Dick Johnson submitted this entry from his Encyclopedia of Coin and Medal Terminology. Thanks. -Editor
Quotations on Medals. Short statements pertinent to the theme of a medallic item are occasionally used by designers. Quotations from the Bible, Shakespeare, authors,
poets and statesmen can be found on medals. All quotations must be significant to the subject of the medal providing terse, characteristic wording that amplifies the medal’s theme. Thus most
quotations are brief statements because of space limitations and the desire of designers to keep lettering to a minimum (and the obvious reason so few quotations are found on coins).
Illustrated is the Theodore Roosevelt Plaque of 1920. It includes a three-line quotation which artist James Earle Fraser placed in the plinth. While it is probably from the period in
Roosevelt’s life when he was New York City police commissioner, no amount of research has identified this exact quotation. It may have been composed by the artist not the subject.
An interesting quotation was given on the reverse of the Society of Medallists 29th Issue (shown below) by Richard Recchia. A 16-word quote – from poet Henry Austin Dobson (1840- 1821) – was
arranged in an unusual way on an artistic bust-and- wing design; it starts as a LEGEND, continues as an INSCRIPTION and ends in the EXERGUE, a rare use of all three locales for the necessary
Quotation marks. Quotation marks are infrequently used in the lettering of quotations and inscriptions. Like a headline a single quotation mark should be used rather than a double quotation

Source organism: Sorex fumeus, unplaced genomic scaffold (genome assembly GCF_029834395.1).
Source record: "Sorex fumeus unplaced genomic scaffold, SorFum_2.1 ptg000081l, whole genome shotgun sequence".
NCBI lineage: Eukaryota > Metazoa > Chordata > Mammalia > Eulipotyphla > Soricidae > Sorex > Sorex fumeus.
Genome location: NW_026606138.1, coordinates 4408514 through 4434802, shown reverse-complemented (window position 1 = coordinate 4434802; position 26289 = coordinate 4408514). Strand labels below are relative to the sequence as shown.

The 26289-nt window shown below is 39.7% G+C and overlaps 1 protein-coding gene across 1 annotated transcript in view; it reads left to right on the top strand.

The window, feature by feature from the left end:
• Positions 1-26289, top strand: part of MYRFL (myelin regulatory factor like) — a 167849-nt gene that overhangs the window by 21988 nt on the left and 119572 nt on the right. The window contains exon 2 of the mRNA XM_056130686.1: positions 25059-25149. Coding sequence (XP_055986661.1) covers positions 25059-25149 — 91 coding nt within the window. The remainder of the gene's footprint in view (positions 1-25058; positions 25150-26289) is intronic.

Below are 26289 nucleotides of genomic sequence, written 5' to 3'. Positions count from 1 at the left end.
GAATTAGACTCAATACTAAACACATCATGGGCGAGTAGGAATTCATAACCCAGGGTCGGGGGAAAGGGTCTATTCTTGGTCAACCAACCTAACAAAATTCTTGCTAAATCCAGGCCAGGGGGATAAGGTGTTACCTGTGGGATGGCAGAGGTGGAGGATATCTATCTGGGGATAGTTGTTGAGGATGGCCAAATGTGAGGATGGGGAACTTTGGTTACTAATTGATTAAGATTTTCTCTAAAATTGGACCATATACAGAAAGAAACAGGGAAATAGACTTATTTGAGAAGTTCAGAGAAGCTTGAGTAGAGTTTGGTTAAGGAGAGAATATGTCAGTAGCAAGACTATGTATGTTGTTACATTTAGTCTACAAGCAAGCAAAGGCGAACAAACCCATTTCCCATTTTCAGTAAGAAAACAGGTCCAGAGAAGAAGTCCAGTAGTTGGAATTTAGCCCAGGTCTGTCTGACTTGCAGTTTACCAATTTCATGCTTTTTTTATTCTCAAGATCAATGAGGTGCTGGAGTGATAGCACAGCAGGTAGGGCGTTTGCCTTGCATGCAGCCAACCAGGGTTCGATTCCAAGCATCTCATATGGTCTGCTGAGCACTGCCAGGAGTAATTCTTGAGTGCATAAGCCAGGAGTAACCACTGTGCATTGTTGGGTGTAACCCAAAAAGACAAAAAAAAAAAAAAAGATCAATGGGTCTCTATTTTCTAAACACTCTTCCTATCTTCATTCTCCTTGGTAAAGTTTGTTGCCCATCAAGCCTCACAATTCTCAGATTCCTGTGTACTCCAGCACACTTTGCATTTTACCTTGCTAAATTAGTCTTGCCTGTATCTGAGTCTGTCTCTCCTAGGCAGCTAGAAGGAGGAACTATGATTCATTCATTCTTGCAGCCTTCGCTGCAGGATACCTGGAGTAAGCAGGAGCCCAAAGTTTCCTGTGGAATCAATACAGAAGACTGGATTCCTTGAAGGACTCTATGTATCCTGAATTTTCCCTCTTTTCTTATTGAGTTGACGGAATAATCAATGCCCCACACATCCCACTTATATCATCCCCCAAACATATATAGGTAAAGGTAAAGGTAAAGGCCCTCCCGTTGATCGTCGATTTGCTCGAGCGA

mark. When so employed they should be included in all cataloging and indexing.
Quotation marks are occasionally found in inscriptions around the names of ships, airplanes and other named objects. There are also medals where quotation marks were unnecessary; an architectural
medal of 1849 for example bearing Prince Albert displays a portion of an asylum building on the reverse with the inscription: “The Ladies’ Wing” of the Victuallers Asylum (the marks were unnecessary
but used presumably for emphasis). Brown 2359.
Cataloging and indexing quotations. Cataloging should include the full citation of the source of the quotation and would be a part of the art research. The author of the quotation should be
identified whenever possible, unless the source is obvious (as the saying of the person portrayed, or from the Bible or Shakespeare, say). Only in very rare instances are citations – date, source,
chapter or verse on the quotation – found on the medallic item. These data are sometimes revealed by the artist in a LEAFLET, however, should one have been issued. Sometimes such research identifies
the latitude the artist has taken with the quotation (as the Roosevelt Plaque mentioned above). Quotation marks used for the names of objects, would be included in the index of inscriptions as they
actually appear on the item indexed.
Looking for the meaning of a numismatic word, or the description of a term? Try the Newman Numismatic Portal's Numismatic Dictionary at: https://nnp.wustl.edu/library/dictionary
Wayne Homren, Editor
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